Ford is taking a chance on the 2015 F-150. For the first time, the pickups body and construction will consist largely of lighter, more expensive aluminum parts. In a conservative segment like light-duty pickups, any drastic changes could receive some negative attention, but Ford says they are pleased with the feedback they’ve received since the truck first made its debut at the North American International Auto Show in Detroit.
Motor Trend sat down with Ford Chief Operating Officer, Mark Fields, marketing chief Jim Farley, and head of product development, Raj Nair to discuss what they thought about the public’s reaction and feedback on the innovative and thought provoking new pickup.
“We went through a process when we started developing this program in 2009. We first talked to customers, because you know it starts with customers. We’ve been talking to customers on the truck side for decades. They told us two things; they told us they wanted better fuel economy and they didn’t want to compromise on the capability of the truck,” said Fields. “And we used that and we could have taken three approaches: one is just kinda (sic) incrementally make some changes to the vehicle. The other is do more aluminum closures. And the other was let’s do a ground-breaking new high-strength steel frame and the aluminum body, the high-strength, high-grade aluminum body. And we went with that after 15, 16 months of 8-9 work streams. Working everything from manufacturability, scalability, serviceability, procurement, who we were going to work with from a supplier standpoint, so by the time we made the decision, it was the right decision, and it wasn’t a huge bet because we had done the homework.”
Farley expanded on one of the main concerns consumers have surrounding the truck, the cost to repair its aluminum body panels. He explained they are in the process of getting the right equipment out to the dealers and training employees to repair the trucks, and hope to have those goals complete by the third-quarter of this year.
“There was a lot more questions about repairability, so we’ve suddenly had to take our service engineering team primetime with the media now. We are about halfway into signing up the number of dealers that we need for the repairability,” said Farley. “You know about 20% of the repairs for full size trucks are done by dealers, about 80% are independent repair body shops. We signed up about 400 dealers now – I think it’s just shy of 500 dealers – and so we’re about halfway to our goal.”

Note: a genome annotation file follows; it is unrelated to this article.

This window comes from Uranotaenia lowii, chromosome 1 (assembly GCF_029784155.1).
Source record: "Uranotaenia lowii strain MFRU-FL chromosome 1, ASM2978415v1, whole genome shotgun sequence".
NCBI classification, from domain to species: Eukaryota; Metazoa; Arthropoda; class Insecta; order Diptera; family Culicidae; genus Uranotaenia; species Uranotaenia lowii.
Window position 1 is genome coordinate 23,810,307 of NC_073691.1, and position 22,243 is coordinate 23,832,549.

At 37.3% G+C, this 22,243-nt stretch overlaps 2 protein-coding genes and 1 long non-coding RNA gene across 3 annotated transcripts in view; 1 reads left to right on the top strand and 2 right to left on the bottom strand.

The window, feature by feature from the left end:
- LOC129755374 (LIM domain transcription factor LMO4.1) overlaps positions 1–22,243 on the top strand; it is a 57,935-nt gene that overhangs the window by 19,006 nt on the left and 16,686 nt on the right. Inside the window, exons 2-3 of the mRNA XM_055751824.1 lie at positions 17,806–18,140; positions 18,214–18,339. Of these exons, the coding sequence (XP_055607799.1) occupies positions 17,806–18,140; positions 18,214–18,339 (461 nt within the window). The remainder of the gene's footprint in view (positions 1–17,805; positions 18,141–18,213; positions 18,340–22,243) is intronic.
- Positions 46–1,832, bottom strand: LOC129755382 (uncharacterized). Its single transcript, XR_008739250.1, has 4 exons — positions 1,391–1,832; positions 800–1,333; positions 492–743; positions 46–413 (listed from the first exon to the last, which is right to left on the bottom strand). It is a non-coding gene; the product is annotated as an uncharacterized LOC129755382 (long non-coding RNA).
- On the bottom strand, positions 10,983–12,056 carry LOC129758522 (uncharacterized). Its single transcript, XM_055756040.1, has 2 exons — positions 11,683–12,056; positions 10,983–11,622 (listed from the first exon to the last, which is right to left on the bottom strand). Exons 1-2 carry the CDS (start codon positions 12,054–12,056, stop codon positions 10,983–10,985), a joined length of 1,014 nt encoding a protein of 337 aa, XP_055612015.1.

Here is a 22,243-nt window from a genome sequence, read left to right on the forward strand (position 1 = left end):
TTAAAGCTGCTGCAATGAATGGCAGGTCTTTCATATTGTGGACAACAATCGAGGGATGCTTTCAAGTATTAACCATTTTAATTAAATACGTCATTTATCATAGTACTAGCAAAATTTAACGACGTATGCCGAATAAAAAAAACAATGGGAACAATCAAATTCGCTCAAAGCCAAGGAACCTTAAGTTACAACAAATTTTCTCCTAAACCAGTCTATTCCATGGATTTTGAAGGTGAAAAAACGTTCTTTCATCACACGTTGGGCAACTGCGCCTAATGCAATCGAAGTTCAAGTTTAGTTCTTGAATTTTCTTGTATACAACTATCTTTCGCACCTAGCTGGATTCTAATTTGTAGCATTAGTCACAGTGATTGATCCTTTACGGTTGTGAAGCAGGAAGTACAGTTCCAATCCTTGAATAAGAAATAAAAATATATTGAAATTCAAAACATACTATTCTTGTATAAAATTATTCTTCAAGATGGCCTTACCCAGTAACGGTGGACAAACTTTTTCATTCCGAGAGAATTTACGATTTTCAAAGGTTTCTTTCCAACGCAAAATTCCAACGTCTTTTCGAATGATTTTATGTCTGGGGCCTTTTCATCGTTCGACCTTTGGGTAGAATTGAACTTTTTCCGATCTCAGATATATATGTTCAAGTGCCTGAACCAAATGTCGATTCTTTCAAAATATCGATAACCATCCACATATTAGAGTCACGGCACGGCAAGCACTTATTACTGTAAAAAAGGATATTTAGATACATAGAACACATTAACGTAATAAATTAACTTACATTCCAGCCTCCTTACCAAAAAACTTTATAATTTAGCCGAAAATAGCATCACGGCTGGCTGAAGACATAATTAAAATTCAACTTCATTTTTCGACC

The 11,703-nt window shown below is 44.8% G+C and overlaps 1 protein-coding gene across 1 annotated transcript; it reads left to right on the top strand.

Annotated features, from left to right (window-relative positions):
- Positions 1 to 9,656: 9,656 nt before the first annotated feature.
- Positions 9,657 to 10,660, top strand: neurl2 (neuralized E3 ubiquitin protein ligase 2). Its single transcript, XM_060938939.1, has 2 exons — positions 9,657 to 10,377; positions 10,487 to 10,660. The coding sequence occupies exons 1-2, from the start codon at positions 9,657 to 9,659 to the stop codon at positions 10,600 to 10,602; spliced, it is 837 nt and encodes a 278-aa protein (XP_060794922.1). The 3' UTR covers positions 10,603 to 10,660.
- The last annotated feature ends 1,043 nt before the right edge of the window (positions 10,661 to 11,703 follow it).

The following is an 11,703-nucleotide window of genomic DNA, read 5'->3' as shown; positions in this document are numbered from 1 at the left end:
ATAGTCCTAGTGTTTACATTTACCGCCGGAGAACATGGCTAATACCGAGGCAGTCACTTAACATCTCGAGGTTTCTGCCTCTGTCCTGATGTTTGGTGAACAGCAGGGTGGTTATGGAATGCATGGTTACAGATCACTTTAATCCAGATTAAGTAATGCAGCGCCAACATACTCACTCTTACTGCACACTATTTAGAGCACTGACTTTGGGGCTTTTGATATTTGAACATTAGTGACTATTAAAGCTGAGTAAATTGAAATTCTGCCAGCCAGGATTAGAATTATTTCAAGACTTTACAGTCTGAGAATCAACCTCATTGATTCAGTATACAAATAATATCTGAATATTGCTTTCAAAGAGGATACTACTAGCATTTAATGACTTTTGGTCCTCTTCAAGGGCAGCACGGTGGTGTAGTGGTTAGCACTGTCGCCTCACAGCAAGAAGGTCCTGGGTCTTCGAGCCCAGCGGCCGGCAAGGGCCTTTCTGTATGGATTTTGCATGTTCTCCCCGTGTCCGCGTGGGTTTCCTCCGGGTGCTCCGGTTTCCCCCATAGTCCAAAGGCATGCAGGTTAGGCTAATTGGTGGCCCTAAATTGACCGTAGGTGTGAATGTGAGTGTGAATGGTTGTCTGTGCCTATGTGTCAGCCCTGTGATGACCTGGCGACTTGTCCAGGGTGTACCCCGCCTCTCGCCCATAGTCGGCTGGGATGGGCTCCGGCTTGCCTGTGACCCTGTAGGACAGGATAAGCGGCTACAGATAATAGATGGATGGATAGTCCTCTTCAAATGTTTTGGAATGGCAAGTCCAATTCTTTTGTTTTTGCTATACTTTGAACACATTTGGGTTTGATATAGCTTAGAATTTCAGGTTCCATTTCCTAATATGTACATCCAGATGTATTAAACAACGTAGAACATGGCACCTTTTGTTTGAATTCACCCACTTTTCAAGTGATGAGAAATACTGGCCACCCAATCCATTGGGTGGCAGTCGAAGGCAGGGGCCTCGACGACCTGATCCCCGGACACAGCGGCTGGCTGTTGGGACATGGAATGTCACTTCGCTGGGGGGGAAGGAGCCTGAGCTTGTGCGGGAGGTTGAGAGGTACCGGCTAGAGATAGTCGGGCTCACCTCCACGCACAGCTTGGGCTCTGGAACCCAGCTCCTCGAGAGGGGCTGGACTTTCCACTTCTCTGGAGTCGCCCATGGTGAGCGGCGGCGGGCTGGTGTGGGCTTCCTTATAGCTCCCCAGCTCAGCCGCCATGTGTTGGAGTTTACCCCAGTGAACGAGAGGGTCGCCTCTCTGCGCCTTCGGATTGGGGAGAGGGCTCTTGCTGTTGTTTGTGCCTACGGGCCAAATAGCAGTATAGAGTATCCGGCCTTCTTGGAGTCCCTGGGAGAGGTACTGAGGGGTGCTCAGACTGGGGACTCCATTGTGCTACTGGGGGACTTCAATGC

Finally, Nair commented on the popular discussion surrounding the truck at the North American International Auto Show in Detroit. He said Ford didn’t anticipate the public putting so much emphasis on the added cost of repairing and servicing the truck, but added Ford isn’t worried as they spent a lot of time making the truck as cheap and easy to service as possible.
“I think that the focus on the serviceability was maybe a little bit of a surprise – not that we hadn’t done a lot of work around that, particularly around engineering the actual material change. Really focusing on the engineering of the serviceability, the time to change panels, the replaceability without having to cut into panels, all of that – overall service costs should be pretty close – we had spent a lot of time on that on the engineering side, but were surprised that it was part of the whole show discussion. Yeah, I think that area was a surprise as far as the reaction, but not a surprise as far as what we were engineering to,” Nair said.
Ford seems to be rewriting the half-ton pickup truck book with the 2015 F-150. But will the truck-buying public, a segment that is flooded with consumers who know what they like and are usually hesitant to venture away from proven designs and technology, accept the ultra-advanced F-150 with open arms? We’ll find out when it arrives on the blue-oval’s dealer lots later this year.